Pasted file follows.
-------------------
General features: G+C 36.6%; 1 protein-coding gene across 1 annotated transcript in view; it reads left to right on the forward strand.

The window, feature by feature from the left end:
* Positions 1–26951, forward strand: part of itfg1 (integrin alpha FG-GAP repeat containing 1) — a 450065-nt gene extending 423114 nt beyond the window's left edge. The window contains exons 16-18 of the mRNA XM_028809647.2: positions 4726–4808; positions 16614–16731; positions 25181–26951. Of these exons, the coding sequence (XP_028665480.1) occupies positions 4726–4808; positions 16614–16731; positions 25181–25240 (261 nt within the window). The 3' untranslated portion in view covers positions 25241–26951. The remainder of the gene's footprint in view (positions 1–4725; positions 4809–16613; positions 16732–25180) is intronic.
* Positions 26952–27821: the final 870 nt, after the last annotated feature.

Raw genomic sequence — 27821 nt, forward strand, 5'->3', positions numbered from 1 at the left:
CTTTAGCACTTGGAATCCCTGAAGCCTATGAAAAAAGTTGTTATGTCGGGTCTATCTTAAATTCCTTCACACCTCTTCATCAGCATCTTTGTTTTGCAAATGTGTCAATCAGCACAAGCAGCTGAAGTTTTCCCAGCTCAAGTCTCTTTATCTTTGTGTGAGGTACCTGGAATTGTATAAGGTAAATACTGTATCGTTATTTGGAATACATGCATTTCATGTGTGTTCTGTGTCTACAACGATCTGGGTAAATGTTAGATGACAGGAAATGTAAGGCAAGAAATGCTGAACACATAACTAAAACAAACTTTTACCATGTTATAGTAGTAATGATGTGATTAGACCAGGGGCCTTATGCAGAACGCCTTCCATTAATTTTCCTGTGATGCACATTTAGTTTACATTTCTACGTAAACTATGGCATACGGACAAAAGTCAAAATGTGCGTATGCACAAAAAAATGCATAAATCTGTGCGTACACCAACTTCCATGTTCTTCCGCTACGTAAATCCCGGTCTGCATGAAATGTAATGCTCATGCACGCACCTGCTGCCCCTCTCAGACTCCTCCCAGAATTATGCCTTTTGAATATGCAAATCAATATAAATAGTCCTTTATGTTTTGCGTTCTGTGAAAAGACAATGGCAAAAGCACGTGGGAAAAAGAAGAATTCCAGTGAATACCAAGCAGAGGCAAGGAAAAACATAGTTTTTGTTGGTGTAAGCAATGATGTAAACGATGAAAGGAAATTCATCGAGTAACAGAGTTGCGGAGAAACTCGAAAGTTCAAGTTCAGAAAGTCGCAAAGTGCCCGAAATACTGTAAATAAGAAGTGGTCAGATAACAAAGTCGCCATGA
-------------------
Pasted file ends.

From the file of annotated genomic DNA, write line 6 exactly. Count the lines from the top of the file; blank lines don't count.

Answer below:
CTTTAGCACTTGGAATCCCTGAAGCCTATGAAAAAAGTTGTTATGTCGGGTCTATCTTAAATTCCTTCACACCTCTTCATCAGCATCTTTGTTTTGCAAATGTGTCAATCAGCACAAGCAGCTGAAGTTTTCCCAGCTCAAGTCTCTTTATCTTTGTGTGAGGTACCTGGAATTGTATAAGGTAAATACTGTATCGTTATTTGGAATACATGCATTTCATGTGTGTTCTGTGTCTACAACGATCTGGGTAAATGTTAGATGACAGGAAATGTAAGGCAAGAAATGCTGAACACATAACTAAAACAAACTTTTACCATGTTATAGTAGTAATGATGTGATTAGACCAGGGGCCTTATGCAGAACGCCTTCCATTAATTTTCCTGTGATGCACATTTAGTTTACATTTCTACGTAAACTATGGCATACGGACAAAAGTCAAAATGTGCGTATGCACAAAAAAATGCATAAATCTGTGCGTACACCAACTTCCATGTTCTTCCGCTACGTAAATCCCGGTCTGCATGAAATGTAATGCTCATGCACGCACCTGCTGCCCCTCTCAGACTCCTCCCAGAATTATGCCTTTTGAATATGCAAATCAATATAAATAGTCCTTTATGTTTTGCGTTCTGTGAAAAGACAATGGCAAAAGCACGTGGGAAAAAGAAGAATTCCAGTGAATACCAAGCAGAGGCAAGGAAAAACATAGTTTTTGTTGGTGTAAGCAATGATGTAAACGATGAAAGGAAATTCATCGAGTAACAGAGTTGCGGAGAAACTCGAAAGTTCAAGTTCAGAAAGTCGCAAAGTGCCCGAAATACTGTAAATAAGAAGTGGTCAGATAACAAAGTCGCCATGA